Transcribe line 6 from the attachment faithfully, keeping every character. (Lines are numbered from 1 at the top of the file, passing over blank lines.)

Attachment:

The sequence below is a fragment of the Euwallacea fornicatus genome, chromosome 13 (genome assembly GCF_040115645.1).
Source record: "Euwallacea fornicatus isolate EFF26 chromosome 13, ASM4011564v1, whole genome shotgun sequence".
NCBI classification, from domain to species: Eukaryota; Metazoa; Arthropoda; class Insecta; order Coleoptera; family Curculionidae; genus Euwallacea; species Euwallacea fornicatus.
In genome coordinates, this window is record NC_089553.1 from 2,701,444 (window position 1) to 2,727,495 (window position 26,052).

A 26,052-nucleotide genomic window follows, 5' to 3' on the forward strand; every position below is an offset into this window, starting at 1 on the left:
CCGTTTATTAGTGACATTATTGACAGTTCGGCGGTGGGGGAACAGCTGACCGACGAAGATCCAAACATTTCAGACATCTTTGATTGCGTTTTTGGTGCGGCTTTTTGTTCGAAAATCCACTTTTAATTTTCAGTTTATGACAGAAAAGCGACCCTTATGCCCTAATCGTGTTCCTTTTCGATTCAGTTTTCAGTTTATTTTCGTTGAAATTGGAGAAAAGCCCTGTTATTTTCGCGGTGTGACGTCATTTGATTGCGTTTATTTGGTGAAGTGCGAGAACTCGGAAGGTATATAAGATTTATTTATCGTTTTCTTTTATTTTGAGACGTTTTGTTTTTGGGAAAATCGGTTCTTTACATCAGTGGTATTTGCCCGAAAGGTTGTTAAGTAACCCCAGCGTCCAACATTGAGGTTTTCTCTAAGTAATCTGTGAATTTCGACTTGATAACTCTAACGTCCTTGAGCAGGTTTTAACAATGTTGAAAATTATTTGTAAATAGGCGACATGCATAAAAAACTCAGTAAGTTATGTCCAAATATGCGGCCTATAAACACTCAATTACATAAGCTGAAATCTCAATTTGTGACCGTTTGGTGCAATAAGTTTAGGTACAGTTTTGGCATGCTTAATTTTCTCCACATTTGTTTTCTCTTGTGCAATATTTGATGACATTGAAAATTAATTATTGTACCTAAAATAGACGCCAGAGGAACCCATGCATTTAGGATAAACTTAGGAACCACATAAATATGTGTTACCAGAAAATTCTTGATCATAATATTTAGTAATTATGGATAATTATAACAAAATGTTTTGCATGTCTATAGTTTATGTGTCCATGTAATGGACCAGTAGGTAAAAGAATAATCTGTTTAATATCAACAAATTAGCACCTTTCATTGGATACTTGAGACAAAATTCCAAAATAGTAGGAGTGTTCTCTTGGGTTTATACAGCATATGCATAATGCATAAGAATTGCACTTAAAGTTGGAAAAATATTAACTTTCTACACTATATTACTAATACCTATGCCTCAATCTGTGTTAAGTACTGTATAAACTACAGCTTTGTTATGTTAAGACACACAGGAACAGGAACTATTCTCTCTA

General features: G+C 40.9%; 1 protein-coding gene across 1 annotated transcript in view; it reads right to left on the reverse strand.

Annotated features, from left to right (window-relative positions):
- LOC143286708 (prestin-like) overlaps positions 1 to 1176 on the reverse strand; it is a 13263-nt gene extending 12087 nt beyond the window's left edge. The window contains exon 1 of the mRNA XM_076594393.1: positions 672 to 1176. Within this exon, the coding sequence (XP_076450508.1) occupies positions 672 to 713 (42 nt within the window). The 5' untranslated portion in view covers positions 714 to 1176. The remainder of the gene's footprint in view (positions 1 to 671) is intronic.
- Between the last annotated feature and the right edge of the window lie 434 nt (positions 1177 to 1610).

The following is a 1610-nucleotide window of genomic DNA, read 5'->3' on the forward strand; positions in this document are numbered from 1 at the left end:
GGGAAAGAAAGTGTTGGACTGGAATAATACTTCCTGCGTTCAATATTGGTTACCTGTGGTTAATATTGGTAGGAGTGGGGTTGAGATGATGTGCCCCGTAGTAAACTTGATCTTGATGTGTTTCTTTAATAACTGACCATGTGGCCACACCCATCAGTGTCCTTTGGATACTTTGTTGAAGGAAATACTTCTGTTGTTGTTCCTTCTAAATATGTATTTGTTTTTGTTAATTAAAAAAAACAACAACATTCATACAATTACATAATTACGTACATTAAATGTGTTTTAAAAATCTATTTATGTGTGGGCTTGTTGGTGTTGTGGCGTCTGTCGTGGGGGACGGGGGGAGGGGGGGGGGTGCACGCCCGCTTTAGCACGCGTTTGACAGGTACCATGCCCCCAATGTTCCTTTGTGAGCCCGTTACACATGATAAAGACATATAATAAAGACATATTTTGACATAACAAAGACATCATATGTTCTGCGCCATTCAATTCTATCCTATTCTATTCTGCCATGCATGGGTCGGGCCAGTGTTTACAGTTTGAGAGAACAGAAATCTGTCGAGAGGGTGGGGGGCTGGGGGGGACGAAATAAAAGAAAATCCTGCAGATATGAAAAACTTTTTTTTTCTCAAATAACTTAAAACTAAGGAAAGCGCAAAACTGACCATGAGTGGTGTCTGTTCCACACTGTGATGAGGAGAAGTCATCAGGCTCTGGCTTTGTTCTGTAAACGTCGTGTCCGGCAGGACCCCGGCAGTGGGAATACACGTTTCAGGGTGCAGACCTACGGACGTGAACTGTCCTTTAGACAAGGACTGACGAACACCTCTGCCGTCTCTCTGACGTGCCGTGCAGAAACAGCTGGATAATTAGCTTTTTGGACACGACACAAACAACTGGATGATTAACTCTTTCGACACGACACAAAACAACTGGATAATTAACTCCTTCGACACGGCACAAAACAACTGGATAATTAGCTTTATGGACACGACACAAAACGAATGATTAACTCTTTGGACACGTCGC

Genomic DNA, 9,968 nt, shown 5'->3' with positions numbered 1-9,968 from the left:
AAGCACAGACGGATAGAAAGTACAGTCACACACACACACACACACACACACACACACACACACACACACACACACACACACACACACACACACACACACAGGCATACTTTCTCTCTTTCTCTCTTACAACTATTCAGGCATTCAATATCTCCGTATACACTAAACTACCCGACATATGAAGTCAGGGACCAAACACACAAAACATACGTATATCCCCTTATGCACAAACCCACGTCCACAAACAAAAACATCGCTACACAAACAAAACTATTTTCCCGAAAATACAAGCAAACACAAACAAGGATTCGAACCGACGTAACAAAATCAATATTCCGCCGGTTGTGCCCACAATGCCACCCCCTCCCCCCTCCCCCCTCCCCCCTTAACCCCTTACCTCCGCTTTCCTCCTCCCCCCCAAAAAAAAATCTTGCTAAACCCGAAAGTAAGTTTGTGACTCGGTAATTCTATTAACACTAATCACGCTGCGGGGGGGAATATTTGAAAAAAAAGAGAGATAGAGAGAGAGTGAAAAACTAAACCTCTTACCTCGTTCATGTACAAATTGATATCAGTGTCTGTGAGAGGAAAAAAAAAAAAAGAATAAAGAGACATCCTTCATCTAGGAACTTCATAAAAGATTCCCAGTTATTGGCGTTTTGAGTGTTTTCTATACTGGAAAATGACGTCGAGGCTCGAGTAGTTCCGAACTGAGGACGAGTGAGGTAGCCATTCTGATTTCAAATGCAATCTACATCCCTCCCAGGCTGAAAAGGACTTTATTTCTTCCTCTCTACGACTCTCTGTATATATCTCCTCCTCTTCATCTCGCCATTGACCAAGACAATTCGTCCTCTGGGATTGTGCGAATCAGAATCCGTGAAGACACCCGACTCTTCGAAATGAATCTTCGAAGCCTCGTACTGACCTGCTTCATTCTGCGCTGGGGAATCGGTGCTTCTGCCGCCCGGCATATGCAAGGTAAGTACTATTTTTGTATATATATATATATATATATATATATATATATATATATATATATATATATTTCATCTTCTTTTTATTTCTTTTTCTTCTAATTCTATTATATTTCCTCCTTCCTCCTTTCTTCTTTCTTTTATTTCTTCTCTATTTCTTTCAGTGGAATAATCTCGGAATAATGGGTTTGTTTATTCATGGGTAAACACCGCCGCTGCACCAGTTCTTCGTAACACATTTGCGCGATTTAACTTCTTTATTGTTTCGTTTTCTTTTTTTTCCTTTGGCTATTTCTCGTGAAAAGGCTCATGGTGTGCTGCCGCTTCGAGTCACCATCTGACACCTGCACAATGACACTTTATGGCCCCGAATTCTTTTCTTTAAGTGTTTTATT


CCGTTTATTAGTGACATTATTGACAGTTCGGCGGTGGGGGAACAGCTGACCGACGAAGATCCAAACATTTCAGACATCTTTGATTGCGTTTTTGGTGCGGCTTTTTGTTCGAAAATCCACTTTTAATTTTCAGTTTATGACAGAAAAGCGACCCTTATGCCCTAATCGTGTTCCTTTTCGATTCAGTTTTCAGTTTATTTTCGTTGAAATTGGAGAAAAGCCCTGTTATTTTCGCGGTGTGACGTCATTTGATTGCGTTTATTTGGTGAAGTGCGAGAACTCGGAAGGTATATAAGATTTATTTATCGTTTTCTTTTATTTTGAGACGTTTTGTTTTTGGGAAAATCGGTTCTTTACATCAGTGGTATTTGCCCGAAAGGTTGTTAAGTAACCCCAGCGTCCAACATTGAGGTTTTCTCTAAGTAATCTGTGAATTTCGACTTGATAACTCTAACGTCCTTGAGCAGGTTTTAACAATGTTGAAAATTATTTGTAAATAGGCGACATGCATAAAAAACTCAGTAAGTTATGTCCAAATATGCGGCCTATAAACACTCAATTACATAAGCTGAAATCTCAATTTGTGACCGTTTGGTGCAATAAGTTTAGGTACAGTTTTGGCATGCTTAATTTTCTCCACATTTGTTTTCTCTTGTGCAATATTTGATGACATTGAAAATTAATTATTGTACCTAAAATAGACGCCAGAGGAACCCATGCATTTAGGATAAACTTAGGAACCACATAAATATGTGTTACCAGAAAATTCTTGATCATAATATTTAGTAATTATGGATAATTATAACAAAATGTTTTGCATGTCTATAGTTTATGTGTCCATGTAATGGACCAGTAGGTAAAAGAATAATCTGTTTAATATCAACAAATTAGCACCTTTCATTGGATACTTGAGACAAAATTCCAAAATAGTAGGAGTGTTCTCTTGGGTTTATACAGCATATGCATAATGCATAAGAATTGCACTTAAAGTTGGAAAAATATTAACTTTCTACACTATATTACTAATACCTATGCCTCAATCTGTGTTAAGTACTGTATAAACTACAGCTTTGTTATGTTAAGACACACAGGAACAGGAACTATTCTCTCTA